4. Take a break from the media
Although keeping up to date with the new of this pandemic is important, don’t let it become an obsession. Choose one time a day, preferably the middle of the day to briefly read the news then shut it off. Why the middle of the day? Reading negative news (which it all is at the moment) first thing in the morning can set your brain up for a negative day. It’s better to read or listen to positive content when you wake up! Any bad news just before sleep may cause a restless night’s sleep. That’s why a quick news update at midday is a great choice. Let’s face it, people around you will update you on anything that affects you anyway!
5. Get active
I can’t emphasize enough how important physical activity is for your body, mind, and soul. For me, my passion is running and it always amazes me how even the biggest problem melts away as the exhaustion sets it. If vigorous activity isn’t a possibility for you, then look for other activities that don’t involve screen time. Meditation, board games, reading a physical book, jarring fruit, baking – it’s all great at keeping the mind distracted from all those unnecessary thoughts.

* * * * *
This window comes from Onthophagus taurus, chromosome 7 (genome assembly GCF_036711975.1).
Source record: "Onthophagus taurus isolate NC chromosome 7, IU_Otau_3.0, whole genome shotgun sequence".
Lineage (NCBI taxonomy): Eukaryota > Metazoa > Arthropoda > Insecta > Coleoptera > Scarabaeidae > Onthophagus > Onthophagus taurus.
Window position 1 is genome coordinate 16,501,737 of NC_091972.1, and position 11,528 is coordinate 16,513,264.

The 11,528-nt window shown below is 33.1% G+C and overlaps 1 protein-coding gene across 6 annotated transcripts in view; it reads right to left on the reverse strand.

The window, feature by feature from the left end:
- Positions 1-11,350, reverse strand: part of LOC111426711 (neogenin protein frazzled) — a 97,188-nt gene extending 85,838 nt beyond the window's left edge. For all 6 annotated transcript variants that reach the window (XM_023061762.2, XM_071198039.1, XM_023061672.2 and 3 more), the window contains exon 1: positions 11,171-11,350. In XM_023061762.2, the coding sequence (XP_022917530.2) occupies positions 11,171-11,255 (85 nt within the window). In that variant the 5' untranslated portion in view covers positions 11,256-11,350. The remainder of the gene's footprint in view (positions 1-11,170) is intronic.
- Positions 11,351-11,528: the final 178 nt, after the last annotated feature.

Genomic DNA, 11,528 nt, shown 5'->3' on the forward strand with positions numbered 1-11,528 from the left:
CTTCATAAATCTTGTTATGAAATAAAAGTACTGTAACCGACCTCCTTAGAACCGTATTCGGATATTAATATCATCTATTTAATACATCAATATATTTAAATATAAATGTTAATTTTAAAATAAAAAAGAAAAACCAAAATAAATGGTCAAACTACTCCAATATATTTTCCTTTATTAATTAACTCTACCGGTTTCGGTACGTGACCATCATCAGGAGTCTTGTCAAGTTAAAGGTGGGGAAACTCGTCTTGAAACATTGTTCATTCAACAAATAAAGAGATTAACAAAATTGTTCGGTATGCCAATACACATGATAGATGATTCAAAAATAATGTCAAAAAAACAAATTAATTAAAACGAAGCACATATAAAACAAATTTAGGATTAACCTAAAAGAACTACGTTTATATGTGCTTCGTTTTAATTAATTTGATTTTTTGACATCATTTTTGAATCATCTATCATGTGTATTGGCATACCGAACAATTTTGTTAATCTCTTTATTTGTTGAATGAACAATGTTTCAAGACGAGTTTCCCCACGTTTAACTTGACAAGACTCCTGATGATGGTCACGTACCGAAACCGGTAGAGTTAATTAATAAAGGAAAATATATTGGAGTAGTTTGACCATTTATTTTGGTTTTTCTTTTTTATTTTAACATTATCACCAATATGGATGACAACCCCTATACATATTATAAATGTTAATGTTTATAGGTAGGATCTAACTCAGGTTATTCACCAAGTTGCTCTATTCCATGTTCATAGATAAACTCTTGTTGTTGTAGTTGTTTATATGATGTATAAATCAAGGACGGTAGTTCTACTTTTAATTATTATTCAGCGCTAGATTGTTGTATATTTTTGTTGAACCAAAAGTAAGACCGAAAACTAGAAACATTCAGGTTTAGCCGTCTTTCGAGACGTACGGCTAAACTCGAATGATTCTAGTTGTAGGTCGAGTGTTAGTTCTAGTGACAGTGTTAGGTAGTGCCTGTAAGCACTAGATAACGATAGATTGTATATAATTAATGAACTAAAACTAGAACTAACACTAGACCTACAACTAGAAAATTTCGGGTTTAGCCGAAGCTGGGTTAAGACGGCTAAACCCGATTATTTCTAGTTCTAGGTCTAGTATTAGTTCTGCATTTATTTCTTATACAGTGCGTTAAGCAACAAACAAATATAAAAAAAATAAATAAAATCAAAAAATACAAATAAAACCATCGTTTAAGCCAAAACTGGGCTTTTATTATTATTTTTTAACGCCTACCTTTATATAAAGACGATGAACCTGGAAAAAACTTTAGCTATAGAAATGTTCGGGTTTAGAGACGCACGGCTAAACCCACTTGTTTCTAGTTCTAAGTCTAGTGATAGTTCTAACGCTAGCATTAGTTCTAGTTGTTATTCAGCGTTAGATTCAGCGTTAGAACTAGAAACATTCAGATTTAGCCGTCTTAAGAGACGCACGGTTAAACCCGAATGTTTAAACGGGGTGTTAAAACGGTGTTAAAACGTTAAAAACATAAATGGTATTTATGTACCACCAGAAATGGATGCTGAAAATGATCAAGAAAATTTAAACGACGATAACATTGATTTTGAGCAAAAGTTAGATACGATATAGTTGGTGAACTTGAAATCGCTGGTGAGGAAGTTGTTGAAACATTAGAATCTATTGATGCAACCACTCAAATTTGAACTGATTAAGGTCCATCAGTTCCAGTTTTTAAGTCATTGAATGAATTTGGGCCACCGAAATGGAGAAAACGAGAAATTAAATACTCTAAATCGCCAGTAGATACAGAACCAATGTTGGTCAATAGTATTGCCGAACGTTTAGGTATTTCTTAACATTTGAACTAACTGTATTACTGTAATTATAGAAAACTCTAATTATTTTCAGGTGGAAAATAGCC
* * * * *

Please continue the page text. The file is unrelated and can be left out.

6. Establish home rules
Whether it’s family members or housemates that you live with, it makes no difference. Any of them will probably irritate you at some stage. After the initial lockdown in China, applications for divorce skyrocketed. This was, in good part, due to people being forced to stick together for a long time, maybe for the first time. Don’t let others impact your moods. Instead, set rules for yourself. If your housemates usually got to bars to drink, they may decide to buy alcohol and drink it at home each night. During this time, make it a habit to exercise, or do anything but hang out with them. If possible, make them understand how it affects you seeing them boozing each night so that they hopefully make an effort.